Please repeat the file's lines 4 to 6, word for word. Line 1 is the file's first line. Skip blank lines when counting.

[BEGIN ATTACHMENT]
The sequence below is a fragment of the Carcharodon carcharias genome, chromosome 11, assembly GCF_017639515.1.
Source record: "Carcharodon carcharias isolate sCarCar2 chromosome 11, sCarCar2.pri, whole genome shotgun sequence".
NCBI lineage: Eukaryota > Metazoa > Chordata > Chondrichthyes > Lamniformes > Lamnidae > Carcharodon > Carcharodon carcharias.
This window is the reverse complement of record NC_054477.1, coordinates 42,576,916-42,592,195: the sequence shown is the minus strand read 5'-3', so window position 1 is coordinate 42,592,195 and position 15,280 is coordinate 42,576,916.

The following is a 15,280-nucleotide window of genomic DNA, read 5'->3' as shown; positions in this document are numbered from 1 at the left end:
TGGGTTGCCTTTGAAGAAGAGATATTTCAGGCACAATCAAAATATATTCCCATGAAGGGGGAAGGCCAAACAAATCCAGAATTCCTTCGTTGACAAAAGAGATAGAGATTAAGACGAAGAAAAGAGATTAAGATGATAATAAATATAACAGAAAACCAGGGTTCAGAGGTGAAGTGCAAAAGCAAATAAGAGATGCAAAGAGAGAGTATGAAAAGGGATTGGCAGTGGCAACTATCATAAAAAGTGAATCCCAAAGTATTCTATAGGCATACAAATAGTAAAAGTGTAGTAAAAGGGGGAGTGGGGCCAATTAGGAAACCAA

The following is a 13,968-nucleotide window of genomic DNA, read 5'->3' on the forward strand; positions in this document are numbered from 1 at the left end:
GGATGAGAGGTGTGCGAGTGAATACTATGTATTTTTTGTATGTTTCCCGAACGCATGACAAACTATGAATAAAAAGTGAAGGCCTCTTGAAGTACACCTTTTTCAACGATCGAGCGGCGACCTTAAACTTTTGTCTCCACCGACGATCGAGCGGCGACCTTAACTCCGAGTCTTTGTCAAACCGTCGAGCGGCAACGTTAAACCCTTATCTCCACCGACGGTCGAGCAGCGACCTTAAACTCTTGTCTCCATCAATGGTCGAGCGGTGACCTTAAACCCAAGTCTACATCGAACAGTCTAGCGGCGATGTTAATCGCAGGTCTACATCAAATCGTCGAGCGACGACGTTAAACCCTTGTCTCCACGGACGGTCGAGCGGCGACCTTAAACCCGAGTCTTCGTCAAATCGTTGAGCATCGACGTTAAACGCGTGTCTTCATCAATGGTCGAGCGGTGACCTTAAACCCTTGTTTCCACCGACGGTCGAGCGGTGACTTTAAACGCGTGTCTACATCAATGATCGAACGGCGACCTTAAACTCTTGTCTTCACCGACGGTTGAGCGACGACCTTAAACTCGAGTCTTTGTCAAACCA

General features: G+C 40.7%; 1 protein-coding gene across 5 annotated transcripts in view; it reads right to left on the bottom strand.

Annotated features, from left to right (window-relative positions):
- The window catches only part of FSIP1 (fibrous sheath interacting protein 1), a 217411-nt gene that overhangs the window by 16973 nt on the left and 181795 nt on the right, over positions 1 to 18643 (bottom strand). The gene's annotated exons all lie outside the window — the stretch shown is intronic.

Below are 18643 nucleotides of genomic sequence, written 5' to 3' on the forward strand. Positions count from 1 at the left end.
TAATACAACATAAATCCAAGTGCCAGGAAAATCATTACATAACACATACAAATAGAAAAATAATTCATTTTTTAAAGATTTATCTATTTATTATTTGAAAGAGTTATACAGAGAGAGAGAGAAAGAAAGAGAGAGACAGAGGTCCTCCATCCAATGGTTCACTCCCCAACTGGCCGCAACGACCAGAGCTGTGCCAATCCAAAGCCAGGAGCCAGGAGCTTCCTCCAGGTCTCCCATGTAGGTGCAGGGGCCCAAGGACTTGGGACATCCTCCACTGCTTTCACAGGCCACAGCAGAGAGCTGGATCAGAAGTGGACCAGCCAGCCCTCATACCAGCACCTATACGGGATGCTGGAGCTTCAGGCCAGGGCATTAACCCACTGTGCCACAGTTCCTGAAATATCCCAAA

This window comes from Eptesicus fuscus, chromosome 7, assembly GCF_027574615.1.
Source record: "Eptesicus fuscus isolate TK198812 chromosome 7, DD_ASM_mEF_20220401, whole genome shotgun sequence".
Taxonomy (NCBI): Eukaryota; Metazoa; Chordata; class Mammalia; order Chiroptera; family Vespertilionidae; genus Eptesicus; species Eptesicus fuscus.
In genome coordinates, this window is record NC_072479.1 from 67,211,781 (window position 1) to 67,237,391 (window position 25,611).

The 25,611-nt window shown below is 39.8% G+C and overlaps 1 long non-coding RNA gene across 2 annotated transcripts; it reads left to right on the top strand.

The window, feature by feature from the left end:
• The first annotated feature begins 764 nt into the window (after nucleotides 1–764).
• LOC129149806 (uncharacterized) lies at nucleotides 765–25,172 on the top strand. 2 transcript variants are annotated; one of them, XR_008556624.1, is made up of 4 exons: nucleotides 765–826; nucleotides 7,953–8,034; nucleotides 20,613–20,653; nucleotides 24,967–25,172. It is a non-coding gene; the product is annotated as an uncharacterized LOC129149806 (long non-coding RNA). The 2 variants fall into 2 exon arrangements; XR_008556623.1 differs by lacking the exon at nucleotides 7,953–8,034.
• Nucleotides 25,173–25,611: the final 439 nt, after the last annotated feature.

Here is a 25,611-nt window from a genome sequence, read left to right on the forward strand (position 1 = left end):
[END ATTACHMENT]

This window is the reverse complement of record NC_054477.1, coordinates 42,576,916-42,592,195: the sequence shown is the minus strand read 5'-3', so window position 1 is coordinate 42,592,195 and position 15,280 is coordinate 42,576,916.

The following is a 15,280-nucleotide window of genomic DNA, read 5'->3' as shown; positions in this document are numbered from 1 at the left end:
TGGGTTGCCTTTGAAGAAGAGATATTTCAGGCACAATCAAAATATATTCCCATGAAGGGGGAAGGCCAAACAAATCCAGAATTCCTTCGTTGACAAAAGAGATAGAGATTAAGACGAAGAAAAGAGATTAAGATGATAATAAATATAACAGAAAACCAGGGTTCAGAGGTGAAGTGCAAAAGCAAATAAGAGATGCAAAGAGAGAGTATGAAAAGGGATTGGCAGTGGCAACTATCATAAAAAGTGAATCCCAAAGTATTCTATAGGCATACAAATAGTAAAAGTGTAGTAAAAGGGGGAGTGGGGCCAATTAGGAAACCAA